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By Renee O'Farrell

On April 23, Nestlé SA (OTCPK:NSRGF) announced that it had agreed to pay Pfizer (NYSE:PFE) $11.85 billion to acquire its infant nutrition business. According to the Wall Street Journal, the deal:

is expected to help the Swiss food giant expand in emerging markets and cement its leading position in the global baby-formula market.

The acquisition is still subject to regulatory approval.

The acquired business is expected to have $2.4 billion in sales this year - over 85% stem from emerging markets. So, what does selling this unit mean for Pfizer?

The division was amongst the Pfizer's smallest - its 2011 revenue was $67.4 billion - and it is not related to the company's core prescription drugs business. According to the Wall Street Journal. it is only the latest:

Pfizer has been shedding businesses outside its core medicine franchise in part to boost its shares. Last August, it sold its Capsugel unit, which makes drugs in capsule form, to private-equity firm KKR & Co. (NYSE:KKR) for $2.4 billion.

Some investors are calling for the sale of even more units, such as its over-the-counter business, which holds the Advil brand, as well as many other consumer health products.

Pfizer recently traded at just over $22 a share. Analysts are expecting the company's earnings to fall a little this year. They forecast that Pfizer will bring in $2.27 a share this year compared to $2.31 a share last year. Analysts say the company's earnings will go up after that, estimating earnings of $2.35 for 2013, making for a forward P/E of roughly 9.51, versus an average of 17.00 for its peers. It also has strong hedge fund interest, with top hedge funds like Fisher Asset Management, Adage Capital Management and Diamond Hill Capital holding large stakes in the company.

So far this year, Pfizer's stock is up almost 4% versus gains of 8.67% for the market, but that figure could slip even further below the market in coming months. In November 2011, the company lost its ability to sell the popular cholesterol drug Lipitor exclusively. Some of the decline will be offset by growth in emerging markets, cost restructuring and solid gains in its Enbrel, Lyrica and Prevnar lines, but sales of Lipitor reached $9.6 billion in 2011. This will be a hard loss to make up, even with the extra income from the sale of the infant nutrition business. Pfizer has done well so far, but will its efforts hold out?

Pfizer pays an 88 cents dividend (3.90%) which will offset some of that risk, but gains in the short-term are going to minimal, if not marginal. The company has a payout ratio of 63%. This fact combined with the expected loss from Lipitor sales and its infant nutrition business make a further dividend increase unlikely. To its credit, the company is in the process of executing a massive share repurchase program; it bought back $9 billion in shares in 2011 and is expected to repurchase an additional $5 billion in shares this year.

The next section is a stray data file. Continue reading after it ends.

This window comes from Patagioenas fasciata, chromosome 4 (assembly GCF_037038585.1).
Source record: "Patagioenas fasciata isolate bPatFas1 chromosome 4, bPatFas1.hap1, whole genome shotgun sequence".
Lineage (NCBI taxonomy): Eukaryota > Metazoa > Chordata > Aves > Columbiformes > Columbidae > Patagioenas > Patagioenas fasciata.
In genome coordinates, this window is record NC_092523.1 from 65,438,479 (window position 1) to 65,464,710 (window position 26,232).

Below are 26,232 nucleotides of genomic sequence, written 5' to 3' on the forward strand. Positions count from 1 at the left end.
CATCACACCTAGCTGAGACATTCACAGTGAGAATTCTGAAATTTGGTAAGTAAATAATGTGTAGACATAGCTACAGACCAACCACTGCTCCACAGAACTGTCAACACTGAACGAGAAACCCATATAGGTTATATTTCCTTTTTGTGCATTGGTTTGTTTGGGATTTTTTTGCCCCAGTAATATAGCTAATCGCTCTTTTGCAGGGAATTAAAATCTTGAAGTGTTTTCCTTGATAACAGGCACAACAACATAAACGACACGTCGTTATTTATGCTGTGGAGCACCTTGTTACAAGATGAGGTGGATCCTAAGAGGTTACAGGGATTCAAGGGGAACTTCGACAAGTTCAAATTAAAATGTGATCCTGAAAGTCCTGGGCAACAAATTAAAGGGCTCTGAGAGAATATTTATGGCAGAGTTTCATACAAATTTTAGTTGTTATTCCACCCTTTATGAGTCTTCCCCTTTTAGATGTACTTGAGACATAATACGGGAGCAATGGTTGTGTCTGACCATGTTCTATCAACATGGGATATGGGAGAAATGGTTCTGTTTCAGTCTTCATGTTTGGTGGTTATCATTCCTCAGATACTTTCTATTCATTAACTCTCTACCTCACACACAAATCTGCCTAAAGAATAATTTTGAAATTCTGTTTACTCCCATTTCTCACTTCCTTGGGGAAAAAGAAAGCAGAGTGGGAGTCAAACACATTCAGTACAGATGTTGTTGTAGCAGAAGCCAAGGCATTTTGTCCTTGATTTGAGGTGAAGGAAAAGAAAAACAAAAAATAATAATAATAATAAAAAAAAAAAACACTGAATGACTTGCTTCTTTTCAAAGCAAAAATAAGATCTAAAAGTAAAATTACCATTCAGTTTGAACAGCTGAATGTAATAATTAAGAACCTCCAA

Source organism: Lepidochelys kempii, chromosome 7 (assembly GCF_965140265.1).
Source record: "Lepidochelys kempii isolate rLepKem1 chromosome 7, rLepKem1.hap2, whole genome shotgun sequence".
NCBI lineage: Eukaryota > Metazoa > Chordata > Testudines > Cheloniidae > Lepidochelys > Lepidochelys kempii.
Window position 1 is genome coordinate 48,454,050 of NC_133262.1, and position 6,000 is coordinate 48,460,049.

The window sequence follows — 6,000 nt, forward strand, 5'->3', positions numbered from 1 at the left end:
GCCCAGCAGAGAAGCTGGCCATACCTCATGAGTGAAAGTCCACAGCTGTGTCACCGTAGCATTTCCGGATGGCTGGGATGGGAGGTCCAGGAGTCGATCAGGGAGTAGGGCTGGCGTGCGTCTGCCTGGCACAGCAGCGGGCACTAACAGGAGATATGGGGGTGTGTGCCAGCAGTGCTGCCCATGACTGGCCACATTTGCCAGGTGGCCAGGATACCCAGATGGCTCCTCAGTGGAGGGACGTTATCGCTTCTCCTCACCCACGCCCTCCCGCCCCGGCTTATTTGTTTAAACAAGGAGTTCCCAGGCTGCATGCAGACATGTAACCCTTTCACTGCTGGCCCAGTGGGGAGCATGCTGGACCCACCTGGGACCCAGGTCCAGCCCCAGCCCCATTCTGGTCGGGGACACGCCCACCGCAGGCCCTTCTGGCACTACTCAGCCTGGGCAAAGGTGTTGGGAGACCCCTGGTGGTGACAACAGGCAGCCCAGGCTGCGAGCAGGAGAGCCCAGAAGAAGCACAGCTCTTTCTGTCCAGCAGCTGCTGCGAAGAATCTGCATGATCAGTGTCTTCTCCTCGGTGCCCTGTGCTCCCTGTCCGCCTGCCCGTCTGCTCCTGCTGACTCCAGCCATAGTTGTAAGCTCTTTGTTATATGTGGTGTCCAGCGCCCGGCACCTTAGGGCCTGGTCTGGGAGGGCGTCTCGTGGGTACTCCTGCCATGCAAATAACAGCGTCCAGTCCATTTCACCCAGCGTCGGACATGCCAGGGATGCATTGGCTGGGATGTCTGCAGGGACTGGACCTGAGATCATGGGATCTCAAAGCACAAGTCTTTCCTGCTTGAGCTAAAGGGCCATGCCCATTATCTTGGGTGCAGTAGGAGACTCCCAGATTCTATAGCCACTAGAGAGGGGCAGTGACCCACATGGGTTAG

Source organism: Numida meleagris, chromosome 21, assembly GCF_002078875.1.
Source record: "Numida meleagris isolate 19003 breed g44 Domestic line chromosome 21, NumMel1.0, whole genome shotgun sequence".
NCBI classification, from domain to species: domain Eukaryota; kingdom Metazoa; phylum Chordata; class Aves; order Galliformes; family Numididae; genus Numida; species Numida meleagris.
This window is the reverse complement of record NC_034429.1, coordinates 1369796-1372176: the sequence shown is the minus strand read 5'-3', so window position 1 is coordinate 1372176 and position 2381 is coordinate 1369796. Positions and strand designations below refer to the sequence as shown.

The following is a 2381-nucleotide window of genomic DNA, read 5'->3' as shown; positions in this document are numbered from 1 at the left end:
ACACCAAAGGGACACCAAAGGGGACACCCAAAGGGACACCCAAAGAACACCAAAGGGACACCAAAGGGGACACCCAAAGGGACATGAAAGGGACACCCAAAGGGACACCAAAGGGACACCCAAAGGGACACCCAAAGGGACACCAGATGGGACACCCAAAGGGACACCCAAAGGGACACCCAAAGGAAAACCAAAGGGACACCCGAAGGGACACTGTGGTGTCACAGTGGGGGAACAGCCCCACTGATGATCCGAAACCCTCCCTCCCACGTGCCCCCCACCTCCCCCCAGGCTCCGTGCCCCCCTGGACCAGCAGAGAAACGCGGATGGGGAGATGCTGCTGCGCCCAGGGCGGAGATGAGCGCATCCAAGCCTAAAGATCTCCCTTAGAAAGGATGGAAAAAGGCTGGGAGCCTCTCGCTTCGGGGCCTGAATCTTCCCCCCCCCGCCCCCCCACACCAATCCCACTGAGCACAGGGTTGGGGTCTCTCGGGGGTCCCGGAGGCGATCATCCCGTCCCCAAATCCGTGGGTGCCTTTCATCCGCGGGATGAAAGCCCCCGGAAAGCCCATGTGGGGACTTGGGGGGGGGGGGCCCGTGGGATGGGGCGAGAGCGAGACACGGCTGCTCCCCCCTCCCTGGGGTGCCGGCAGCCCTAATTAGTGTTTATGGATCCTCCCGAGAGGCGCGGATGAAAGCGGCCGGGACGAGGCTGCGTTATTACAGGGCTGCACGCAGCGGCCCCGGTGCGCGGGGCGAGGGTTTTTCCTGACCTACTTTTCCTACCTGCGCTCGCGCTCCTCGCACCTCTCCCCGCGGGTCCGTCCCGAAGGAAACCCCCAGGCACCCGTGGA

Pfizer is a good company, and I can see the potential for a bright future. It has a strong strategy, and I think this will provide the company the ability to emerge strong, if not better than before.

Looking at rival Johnson & Johnson (NYSE:JNJ), the strength of Pfizer is clear. Johnson & Johnson is facing the after effects of patent expiration on its bacterial infection treatment Levaquin and a manufacturing suspension for cancer treatment drug Doxil. On April 19, the company announced approval for its $21 billion acquisition of medical equipment maker Synthes - Johnson & Johnson's largest takeover ever.

The acquisition could mean great things for Johnson & Johnson, but right now, it is trading at $63.50 and has a consensus EPS estimate of $5.13 this year, up from $5 a share last year. Things are expected to improve next year. Analysts are expecting Johnson & Johnson's EPS to swell to $5.44 a share in 2013. This makes its forward EPS roughly 11.67, which is fairly higher than that of Pfizer. Johnson & Johnson pays a $2.28 dividend (3.60% yield) on a 62% payout ratio. More impressively, the company has increased its dividend every year for over two decades.

Competitor Merck (NYSE:MRK) is facing a number of lawsuits right now - over 2,300 to be exact. The charges stem from allegations that its drug Fosamax causes jaw problems. The company is also facing issues relating to the illegal marketing of the drug Vioxx. It recently traded at $38.40 a share. Last year, the Merck's EPS came in at $3.77 versus consensus estimates of $3.76 a share. Analysts are predicting the company's EPS to reach $3.80 this year, falling to $3.70 a share in 2013, putting its forward P/E at 10.38. Merck pays a high dividend of $1.68 (4.30% yield), and has a long trend of increasing its dividends, but its payout ratio is high at almost 75%. Overall, these factors could be problematic for the company in the future and I don't think the risk is worth the reward.

Rival Bristol-Myers Squibb (NYSE:BMY) does not have a very good outlook right now. The company, which is trading at roughly $34 a share fell short of earnings estimates last year, coming in at $2.28 a share versus expectations of $2.30. Analysts expect Bristol-Myers will earn $1.97 a share this year, falling to $1.94 a share next year. This puts the company's forward P/E at 17.53. Bristol-Myers pays a high $1.36 dividend (4.00% yield) on a payout ratio of 68.50%, but with its upcoming patent expirations on popular drugs such as Plavix and Abilify and high price, I don't think the company is more than a hold.

Source: Pfizer: An Inexpensive Stock For Long-Term Investors